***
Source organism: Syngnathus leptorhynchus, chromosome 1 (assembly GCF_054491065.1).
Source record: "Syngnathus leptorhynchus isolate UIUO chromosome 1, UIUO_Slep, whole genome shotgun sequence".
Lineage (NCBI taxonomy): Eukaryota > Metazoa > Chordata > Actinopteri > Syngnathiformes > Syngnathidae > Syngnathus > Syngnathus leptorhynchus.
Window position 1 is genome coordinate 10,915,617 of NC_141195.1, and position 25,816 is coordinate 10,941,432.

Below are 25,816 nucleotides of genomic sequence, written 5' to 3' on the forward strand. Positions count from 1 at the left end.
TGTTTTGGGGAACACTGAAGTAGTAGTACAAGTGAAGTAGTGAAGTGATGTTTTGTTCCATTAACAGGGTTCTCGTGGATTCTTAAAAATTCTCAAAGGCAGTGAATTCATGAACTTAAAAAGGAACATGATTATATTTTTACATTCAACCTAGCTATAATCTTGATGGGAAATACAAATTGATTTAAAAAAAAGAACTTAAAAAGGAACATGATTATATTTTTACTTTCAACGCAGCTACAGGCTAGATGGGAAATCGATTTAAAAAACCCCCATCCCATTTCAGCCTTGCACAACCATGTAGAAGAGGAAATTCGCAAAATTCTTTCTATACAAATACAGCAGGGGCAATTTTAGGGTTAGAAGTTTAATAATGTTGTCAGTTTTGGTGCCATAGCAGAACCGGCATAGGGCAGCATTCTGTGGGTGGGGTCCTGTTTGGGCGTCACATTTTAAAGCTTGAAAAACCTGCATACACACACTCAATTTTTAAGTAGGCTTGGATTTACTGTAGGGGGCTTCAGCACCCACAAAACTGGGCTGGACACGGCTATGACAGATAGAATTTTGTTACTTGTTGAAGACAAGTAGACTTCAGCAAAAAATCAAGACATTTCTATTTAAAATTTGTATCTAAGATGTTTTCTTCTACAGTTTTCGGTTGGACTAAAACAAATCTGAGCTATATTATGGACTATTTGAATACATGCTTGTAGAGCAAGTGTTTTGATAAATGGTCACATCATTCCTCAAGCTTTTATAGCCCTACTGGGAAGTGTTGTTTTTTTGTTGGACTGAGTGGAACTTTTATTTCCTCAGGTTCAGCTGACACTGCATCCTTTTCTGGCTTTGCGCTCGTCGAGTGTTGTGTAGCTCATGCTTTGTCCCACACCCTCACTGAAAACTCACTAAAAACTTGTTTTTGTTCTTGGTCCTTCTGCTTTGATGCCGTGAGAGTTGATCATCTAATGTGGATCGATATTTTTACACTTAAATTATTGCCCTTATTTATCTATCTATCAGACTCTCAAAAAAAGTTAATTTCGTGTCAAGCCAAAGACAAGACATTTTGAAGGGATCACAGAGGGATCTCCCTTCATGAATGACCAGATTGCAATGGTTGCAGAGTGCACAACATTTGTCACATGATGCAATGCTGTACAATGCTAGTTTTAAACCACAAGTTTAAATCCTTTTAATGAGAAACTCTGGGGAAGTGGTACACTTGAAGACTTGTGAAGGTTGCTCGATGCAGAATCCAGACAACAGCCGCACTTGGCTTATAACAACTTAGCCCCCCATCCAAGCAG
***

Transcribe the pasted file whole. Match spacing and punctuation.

Source organism: Syngnathus leptorhynchus, chromosome 1 (assembly GCF_054491065.1).
Source record: "Syngnathus leptorhynchus isolate UIUO chromosome 1, UIUO_Slep, whole genome shotgun sequence".
Lineage (NCBI taxonomy): Eukaryota > Metazoa > Chordata > Actinopteri > Syngnathiformes > Syngnathidae > Syngnathus > Syngnathus leptorhynchus.
Window position 1 is genome coordinate 10,915,617 of NC_141195.1, and position 25,816 is coordinate 10,941,432.

Below are 25,816 nucleotides of genomic sequence, written 5' to 3' on the forward strand. Positions count from 1 at the left end.
TGTTTTGGGGAACACTGAAGTAGTAGTACAAGTGAAGTAGTGAAGTGATGTTTTGTTCCATTAACAGGGTTCTCGTGGATTCTTAAAAATTCTCAAAGGCAGTGAATTCATGAACTTAAAAAGGAACATGATTATATTTTTACATTCAACCTAGCTATAATCTTGATGGGAAATACAAATTGATTTAAAAAAAAGAACTTAAAAAGGAACATGATTATATTTTTACTTTCAACGCAGCTACAGGCTAGATGGGAAATCGATTTAAAAAACCCCCATCCCATTTCAGCCTTGCACAACCATGTAGAAGAGGAAATTCGCAAAATTCTTTCTATACAAATACAGCAGGGGCAATTTTAGGGTTAGAAGTTTAATAATGTTGTCAGTTTTGGTGCCATAGCAGAACCGGCATAGGGCAGCATTCTGTGGGTGGGGTCCTGTTTGGGCGTCACATTTTAAAGCTTGAAAAACCTGCATACACACACTCAATTTTTAAGTAGGCTTGGATTTACTGTAGGGGGCTTCAGCACCCACAAAACTGGGCTGGACACGGCTATGACAGATAGAATTTTGTTACTTGTTGAAGACAAGTAGACTTCAGCAAAAAATCAAGACATTTCTATTTAAAATTTGTATCTAAGATGTTTTCTTCTACAGTTTTCGGTTGGACTAAAACAAATCTGAGCTATATTATGGACTATTTGAATACATGCTTGTAGAGCAAGTGTTTTGATAAATGGTCACATCATTCCTCAAGCTTTTATAGCCCTACTGGGAAGTGTTGTTTTTTTGTTGGACTGAGTGGAACTTTTATTTCCTCAGGTTCAGCTGACACTGCATCCTTTTCTGGCTTTGCGCTCGTCGAGTGTTGTGTAGCTCATGCTTTGTCCCACACCCTCACTGAAAACTCACTAAAAACTTGTTTTTGTTCTTGGTCCTTCTGCTTTGATGCCGTGAGAGTTGATCATCTAATGTGGATCGATATTTTTACACTTAAATTATTGCCCTTATTTATCTATCTATCAGACTCTCAAAAAAAGTTAATTTCGTGTCAAGCCAAAGACAAGACATTTTGAAGGGATCACAGAGGGATCTCCCTTCATGAATGACCAGATTGCAATGGTTGCAGAGTGCACAACATTTGTCACATGATGCAATGCTGTACAATGCTAGTTTTAAACCACAAGTTTAAATCCTTTTAATGAGAAACTCTGGGGAAGTGGTACACTTGAAGACTTGTGAAGGTTGCTCGATGCAGAATCCAGACAACAGCCGCACTTGGCTTATAACAACTTAGCCCCCCATCCAAGCAG